The most common lizard in New York is the five-lined skink (Plestiodon fasciatus). Juvenile five-lined skinks are quite striking with their uniform black body, yellow stripes, and bright blue tails.  As these animals approach adult state, the blue color on their tails fades to gray.  Adult females five-lined skinks have faded stripes on their heads, but their body stripes remain strong. Look for these lizards on the ground on rocky summits and sloping hillsides with mixed deciduous trees.  They mostly scurry along the ground, only occasionally climbing shrubs and trees.  On sunny days, you might see one soaking up the sun on a rock or log.

Five-lined skinks are between five and eight inches long, including their tails.  They primarily eat insects and other invertebrates. Larger skinks also eat small shrews and other lizards.  Skinks avoid being eaten by darting as fast as they can from an open area to a hiding spot.  Look for these lizards from April through October in the some of the Hudson Valley State Parks such as Bear Mountain State Park and Hudson Highlands State Park Preserve.

male coal skink Jean Gawalt
Male coal skink. Artwork by Jean Gawalt; courtesy Conservationist magazine

One of our rare lizards is the coal skink (Plestiodon anthracinus) is found in central and western New York.  Coal skinks are identified by the two wide black stripes, bordered by yellow stripes, that run along the length of the body on to the tail.  Like the five-lined skinks, juvenile coal skinks have blue tails.  Some people believe that the blue tail on a juvenile skink is very distasteful and acts as a warning to would-be predators. The main defense of most coal skinks is running quickly away from a threat or predator.

Coal skinks live in forested places, usually near a swamp or other wetland.  You might see one on a rocky hillside near a wetland.  Unlike five-lined skinks, they do not bask in the sun; they are commonly found under the leaf litter, or under loose flat rocks or moss.  Their coloration helps them hid on the forest floor. If they get frightened, they run to water.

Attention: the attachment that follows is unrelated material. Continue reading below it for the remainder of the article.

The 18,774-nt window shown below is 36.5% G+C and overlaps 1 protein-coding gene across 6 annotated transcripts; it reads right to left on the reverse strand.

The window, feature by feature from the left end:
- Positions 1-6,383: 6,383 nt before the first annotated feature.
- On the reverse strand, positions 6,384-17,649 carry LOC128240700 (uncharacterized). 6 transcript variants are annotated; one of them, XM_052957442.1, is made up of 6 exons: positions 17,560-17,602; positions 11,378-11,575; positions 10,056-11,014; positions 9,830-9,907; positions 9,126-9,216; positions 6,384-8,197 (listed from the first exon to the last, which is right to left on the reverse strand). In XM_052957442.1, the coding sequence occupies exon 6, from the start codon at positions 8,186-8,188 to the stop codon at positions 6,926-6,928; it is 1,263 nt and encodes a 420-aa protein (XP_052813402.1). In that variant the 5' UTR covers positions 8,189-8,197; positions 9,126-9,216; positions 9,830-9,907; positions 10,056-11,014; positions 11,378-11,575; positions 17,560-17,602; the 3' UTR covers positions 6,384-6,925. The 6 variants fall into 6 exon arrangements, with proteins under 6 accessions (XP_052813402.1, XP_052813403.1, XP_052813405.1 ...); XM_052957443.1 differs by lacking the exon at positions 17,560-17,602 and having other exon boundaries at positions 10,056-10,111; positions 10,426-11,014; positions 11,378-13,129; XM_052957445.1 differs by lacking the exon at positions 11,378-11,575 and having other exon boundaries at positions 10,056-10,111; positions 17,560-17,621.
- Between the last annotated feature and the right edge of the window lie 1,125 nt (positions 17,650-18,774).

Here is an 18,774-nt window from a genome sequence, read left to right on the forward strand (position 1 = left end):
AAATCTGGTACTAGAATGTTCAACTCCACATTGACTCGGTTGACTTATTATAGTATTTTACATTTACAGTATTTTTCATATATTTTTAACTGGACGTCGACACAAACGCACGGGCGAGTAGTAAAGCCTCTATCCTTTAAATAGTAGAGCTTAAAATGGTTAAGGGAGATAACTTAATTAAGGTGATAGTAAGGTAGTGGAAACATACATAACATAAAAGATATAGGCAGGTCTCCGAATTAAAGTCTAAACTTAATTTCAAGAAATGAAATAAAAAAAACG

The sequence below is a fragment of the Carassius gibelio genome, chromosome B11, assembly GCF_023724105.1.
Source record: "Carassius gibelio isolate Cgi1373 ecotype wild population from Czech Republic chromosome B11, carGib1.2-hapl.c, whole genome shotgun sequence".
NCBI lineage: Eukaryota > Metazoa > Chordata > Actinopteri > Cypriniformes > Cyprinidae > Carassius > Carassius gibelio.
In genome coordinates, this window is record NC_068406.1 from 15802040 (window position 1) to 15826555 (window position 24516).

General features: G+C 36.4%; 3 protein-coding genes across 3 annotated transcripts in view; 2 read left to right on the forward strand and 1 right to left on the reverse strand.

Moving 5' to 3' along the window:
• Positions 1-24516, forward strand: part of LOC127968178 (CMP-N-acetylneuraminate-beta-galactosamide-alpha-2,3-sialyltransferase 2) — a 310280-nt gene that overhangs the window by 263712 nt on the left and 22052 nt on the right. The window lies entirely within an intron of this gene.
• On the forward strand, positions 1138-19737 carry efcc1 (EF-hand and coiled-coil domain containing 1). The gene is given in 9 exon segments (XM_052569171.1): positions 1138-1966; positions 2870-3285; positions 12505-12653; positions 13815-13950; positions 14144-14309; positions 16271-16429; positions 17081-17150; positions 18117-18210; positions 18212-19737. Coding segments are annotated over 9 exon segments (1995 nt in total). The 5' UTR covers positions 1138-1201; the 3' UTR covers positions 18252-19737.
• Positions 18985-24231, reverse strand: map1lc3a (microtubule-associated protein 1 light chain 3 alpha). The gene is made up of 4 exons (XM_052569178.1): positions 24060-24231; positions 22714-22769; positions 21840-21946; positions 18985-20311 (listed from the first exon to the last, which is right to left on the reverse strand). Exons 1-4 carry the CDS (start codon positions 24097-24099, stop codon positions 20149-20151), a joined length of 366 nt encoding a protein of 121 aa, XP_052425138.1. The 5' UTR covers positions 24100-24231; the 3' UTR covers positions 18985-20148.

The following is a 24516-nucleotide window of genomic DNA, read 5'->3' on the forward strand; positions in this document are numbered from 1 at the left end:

Coal skins are the smallest of our native lizards, measuring about seven inches long from nose to tail. Their diet consists of insects, including crickets, millipedes, and spiders.

Adult fence lizard, note the wavy coloration on the side of the body, photo courtesy of NY Natural Heritage Program.

Lastly, the northern fence lizard (Sceloporus undulatus hyacinthinus) is a state threatened lizard that lives in the southeastern park of the state.  Their common name comes from their habit of basking in the sun on fence railings.

Male northern fence lizards have unpatterned grayish-brown back, bluish sides that are boarded by black and blue throats.  Females, on the other hand, have a distinct pattern on their back of irregular wavy cross bands; their bellies are white and there is a patch of either red, yellow, or orange at the base of their tails. Fence lizards measure up to seven and a half inches long.

They prefer to live on dry, rocky hillsides in oak or oak-pine forests where they eat insects and spiders.  They can be active both day and night, depending on the temperature.

If you are lucky, you might come upon a male fence lizard during mating season.  If you do, stop to watch him defend his territory by standing stiff-legged and pushing out his head to show his blue throat.

Remember that these are wild lizards and should never be taken home as pets. Collection has caused the populations of our native lizards to decline in some areas.

2013.05.17 TR and FL Skink Jesse W. Jaycox 01
Two of New York’s native reptiles, five-lined skink in lower right, timber rattlesnake in upper left, photo by State Parks.